Advice for Drive Organisers


Decide on a couple of suitable dates, and discuss them with the Secretary in plenty of time in case there is a clash with other events. Decide on a starting time. Will you offer food or drink afterwards? This is up to you. It’s not compulsory! The Secretary will put the date into the Newsletter. Give a contact phone number and a brief set of directions to the location for the newsletter, and write yourself a detailed set to read out over the phone in case of further enquiries.

You need plenty of level, dry space to park horseboxes, unload the horses and carriages, and put-to. Make sure the gates are wide enough to get the horseboxes in.

Decide on a route, and a format. Drives can be led, as a convoy. They can also be driven solo or in small groups. You can send them over a flagged route, or (as with Treasure or Scavenger Hunts, Poker rallies etc) give them a set of instructions and/or a map. If it’s the first time you’ve run a drive, you can ask the Committee to send someone to check out your route and planned activities.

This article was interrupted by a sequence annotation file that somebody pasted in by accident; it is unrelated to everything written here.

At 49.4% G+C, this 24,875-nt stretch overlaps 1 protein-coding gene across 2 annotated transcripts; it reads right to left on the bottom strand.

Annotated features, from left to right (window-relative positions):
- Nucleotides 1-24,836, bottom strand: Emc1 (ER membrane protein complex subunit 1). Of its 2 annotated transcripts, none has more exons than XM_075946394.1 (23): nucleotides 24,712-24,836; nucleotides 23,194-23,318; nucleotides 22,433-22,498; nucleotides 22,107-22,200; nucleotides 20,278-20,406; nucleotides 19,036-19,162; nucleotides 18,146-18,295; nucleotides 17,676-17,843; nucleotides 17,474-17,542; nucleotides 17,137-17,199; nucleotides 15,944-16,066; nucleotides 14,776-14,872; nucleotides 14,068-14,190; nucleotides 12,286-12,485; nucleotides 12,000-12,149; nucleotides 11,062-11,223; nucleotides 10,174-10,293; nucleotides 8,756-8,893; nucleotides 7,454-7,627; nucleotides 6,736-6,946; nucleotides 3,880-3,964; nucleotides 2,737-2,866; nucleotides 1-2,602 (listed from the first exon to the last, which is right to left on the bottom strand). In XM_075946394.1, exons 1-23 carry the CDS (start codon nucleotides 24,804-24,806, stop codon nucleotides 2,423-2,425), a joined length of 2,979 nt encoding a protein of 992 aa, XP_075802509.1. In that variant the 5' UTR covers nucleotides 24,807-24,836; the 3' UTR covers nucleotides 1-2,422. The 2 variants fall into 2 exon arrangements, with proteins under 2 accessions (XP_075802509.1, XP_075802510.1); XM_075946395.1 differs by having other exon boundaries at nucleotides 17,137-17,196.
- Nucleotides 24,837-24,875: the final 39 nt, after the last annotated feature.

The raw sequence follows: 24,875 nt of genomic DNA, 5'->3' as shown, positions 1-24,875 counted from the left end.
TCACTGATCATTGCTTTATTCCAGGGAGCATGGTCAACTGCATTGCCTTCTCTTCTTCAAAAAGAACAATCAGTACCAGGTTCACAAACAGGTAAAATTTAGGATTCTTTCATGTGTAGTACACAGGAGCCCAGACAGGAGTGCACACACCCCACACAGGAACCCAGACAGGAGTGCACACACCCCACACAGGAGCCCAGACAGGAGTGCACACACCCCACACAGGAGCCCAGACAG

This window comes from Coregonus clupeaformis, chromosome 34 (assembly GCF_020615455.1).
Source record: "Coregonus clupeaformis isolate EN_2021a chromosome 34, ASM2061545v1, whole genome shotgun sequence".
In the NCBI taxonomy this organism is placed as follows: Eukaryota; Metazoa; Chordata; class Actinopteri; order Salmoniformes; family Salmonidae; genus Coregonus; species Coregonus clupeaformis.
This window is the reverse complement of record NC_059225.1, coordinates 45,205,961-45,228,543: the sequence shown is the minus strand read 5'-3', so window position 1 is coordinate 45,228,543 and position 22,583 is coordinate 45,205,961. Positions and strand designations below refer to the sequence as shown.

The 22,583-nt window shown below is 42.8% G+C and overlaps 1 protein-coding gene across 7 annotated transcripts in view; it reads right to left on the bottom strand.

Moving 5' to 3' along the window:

Choose a drive leader (if you are not leading the drive yourself, or if it ’s not an individual effort like a Treasure Hunt). See Leading a Drive.

Choosing a route

5 miles is the least distance that people will expect on a drive. Anything up to about 12 miles is acceptable for a single drive. Obviously you must tell people when they enquire, how long the drive is, and whether there will be a stop for a picnic (or whatever) partway round.

Allow roughly one hour for every 5 miles, to accommodate halts for traffic, gates and walking spells, when estimating how long you will be out. If the scenery is very important to enjoyment of the drive, allow longer!

It helps if there is a shorter option for those with small, young or very unfit ponies and you should either give them a map with the alternatives marked or have a spare drive leader for that option.

If the local roads are very steep or the terrain is rough, consider choosing the solo/small group option.

On return

If you are planning to put up “fun” obstacles remember they may be attempted by inexperienced drivers and novice horses, so try to make them easy to knock down, rather than solid. There must be no more than 6 compulsory gates per obstacle, and all compulsory gates must be a minimum of 2 metres wide.

Don’t build them on banks, next to barbed wire fences, over tree roots or rabbit holes, or in water (except for straight crossings with a sound bottom).

They don’t have to be timed.

Leading a Drive | Organising a Drive | Back to Safety Page